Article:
Hello Cathy, I have read several of the queries to you and your answers. I feel you are an intelligent lady and you know what you're talking about. I'm from Canada and grew up reading comic books. I've read countless books and have always loved the spellbinding fantasy such as Robert Jordan and more recently Christopher Paolini. The depth with which they write is astounding. I'm a perfectionist and my computer and several notebooks are full of idea's, and i feel i am ready to put it all together. I just would like some advice on organizing a stable plot and how to write out something to the extent of a brainstorming web. Now i did very poorly in high school and as a result never took the time to learn many of those simple steps that most writers use. I use correct spelling, and punctuation for the most part but am sorely lacking of several basic writing skills used for idea generation and organization. Any assistance you could provide would be greatly appreciated.
Congratulations on taking the next step toward writing. If you've got several notebooks full of ideas, I doubt you lack for idea generation. :)
Organization is key, though, to any good novel. It's a tricky thing to teach, however. Mostly what I do is define the goal of the book. I'm a fan of the GMC method of organization. That's "goal", "motivation" and "conflict." You like fantasy, so, let's take a typical fantastic situation as an example.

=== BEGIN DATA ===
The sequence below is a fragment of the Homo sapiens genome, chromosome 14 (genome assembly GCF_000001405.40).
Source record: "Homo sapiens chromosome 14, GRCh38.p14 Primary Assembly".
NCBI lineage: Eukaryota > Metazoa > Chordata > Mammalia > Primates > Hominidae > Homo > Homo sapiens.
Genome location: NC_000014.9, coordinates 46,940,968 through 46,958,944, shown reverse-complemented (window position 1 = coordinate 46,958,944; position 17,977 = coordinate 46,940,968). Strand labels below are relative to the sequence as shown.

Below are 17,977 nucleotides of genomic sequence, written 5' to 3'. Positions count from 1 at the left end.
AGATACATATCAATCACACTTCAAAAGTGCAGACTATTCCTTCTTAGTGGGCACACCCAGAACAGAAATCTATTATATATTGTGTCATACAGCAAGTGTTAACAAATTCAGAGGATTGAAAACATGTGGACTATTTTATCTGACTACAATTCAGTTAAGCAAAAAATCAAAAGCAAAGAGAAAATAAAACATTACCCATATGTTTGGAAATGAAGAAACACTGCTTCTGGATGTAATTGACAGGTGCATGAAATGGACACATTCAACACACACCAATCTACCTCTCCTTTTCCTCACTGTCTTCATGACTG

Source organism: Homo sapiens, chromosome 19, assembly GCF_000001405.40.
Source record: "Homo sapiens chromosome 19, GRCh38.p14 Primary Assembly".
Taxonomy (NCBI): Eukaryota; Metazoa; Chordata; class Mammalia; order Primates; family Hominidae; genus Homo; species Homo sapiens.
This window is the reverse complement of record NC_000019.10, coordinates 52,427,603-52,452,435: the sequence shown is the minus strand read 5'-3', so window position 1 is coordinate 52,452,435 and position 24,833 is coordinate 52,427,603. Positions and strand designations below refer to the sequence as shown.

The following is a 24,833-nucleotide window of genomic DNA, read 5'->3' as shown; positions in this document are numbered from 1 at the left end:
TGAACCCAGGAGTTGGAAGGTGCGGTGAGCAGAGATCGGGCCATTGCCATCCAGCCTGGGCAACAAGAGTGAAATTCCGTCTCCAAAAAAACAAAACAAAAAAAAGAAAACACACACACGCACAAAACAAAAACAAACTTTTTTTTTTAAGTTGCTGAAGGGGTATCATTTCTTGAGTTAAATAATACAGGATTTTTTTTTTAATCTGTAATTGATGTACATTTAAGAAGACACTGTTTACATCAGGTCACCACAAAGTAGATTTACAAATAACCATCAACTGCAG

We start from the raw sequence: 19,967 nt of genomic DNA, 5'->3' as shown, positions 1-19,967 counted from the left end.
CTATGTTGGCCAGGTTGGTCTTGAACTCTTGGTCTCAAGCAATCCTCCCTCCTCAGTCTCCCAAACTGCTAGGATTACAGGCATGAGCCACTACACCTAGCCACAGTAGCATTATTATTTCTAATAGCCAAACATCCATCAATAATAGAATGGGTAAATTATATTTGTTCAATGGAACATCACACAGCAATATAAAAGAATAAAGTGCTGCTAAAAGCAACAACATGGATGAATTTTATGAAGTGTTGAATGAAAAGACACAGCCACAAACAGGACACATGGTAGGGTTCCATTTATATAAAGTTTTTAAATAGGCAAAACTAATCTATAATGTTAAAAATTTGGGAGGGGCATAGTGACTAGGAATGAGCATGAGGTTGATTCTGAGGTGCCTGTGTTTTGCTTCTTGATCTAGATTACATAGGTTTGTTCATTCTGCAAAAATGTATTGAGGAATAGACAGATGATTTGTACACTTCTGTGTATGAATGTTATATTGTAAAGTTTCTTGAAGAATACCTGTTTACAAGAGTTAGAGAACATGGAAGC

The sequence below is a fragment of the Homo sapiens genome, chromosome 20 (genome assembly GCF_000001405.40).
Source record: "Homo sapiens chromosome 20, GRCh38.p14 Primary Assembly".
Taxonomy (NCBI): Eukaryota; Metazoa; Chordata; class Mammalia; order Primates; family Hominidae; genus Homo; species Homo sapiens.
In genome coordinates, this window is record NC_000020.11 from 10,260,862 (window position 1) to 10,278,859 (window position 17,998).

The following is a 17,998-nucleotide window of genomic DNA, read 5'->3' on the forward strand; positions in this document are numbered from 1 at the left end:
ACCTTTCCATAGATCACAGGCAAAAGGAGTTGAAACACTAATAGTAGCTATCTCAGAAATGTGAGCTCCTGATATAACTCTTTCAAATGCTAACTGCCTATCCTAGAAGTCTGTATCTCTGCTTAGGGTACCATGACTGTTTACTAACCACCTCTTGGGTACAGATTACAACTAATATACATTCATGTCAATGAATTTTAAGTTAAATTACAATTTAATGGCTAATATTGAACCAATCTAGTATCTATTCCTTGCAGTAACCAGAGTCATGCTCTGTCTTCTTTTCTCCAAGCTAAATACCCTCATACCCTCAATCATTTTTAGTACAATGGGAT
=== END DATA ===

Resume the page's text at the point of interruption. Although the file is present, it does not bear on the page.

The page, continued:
A magical dragon is attacking villages in a systematic fashion and needs slaying. But the book is set in a time and place where magic is sorely lacking except by a very limited few. That's your goal. Kill the dragon.
Your hero/ine is one of the "few." But, what's the motivation? Well, it could be that his village is next in line for attack and people are frantically trying to get out of the way, or have their collective heads in the sand and refuse to believe dragons even exist. Your hero/ine's motivation has to be clear to the reader and compelling enough that it's obvious why s/he can't simply walk away and let someone else handle it. Altruism is fine, but there's the level of opening a door when a stranger's hands are full, versus leaping into the dragon's maw to save people you don't know. So, make your motivation clear.
But, your hero/ine has no idea how the dragon's magic works, why it's killing or what it's immune to. So, he (we'll go with a hero) has to find out more information. Often what happens is the hero finds there's a REASON why the dragon is attacking. It's under another's control or the dragon is trying to cleanse the earth of humans. There's your conflict. Something or someone is going to try to stop the hero.
You see where this is going? For every goal, there must be a conflict. For every motivation, there must be a goal. Etc. Now, this doesn't always apply to subplots (if you think of a novel as a moment in time in the hero's life, then a subplot is the hero's life intruding on the goal.)
Organizing the novel is a version of Murphy's Law. "If something bad can happen, it usually does." If the hero is tripping merrily along toward his goal, finding out all the information he needs, then something's wrong. It's never that easy. So, make something bad happen to him that pulls his attention away. The best subplots complicate the hero's life, but in a way that's easily resolved later in the book. It can be a romantic entanglement, or a loved one being sick or in danger, or the hero's horse mysteriously dying so he has to find other transportation. Etc., etc. You see how it goes?
Does that help any? Feel free to write back if there are still some things unclear and I'll help out as best as I can. Oh, and you might pick up a copy of the book, Goal, Motivation and Conflict. I'd try interlibrary loans first. I think it's currently out of print. But here's a link if you want to try to buy a copy.
You'll find it wonderfully helpful. :)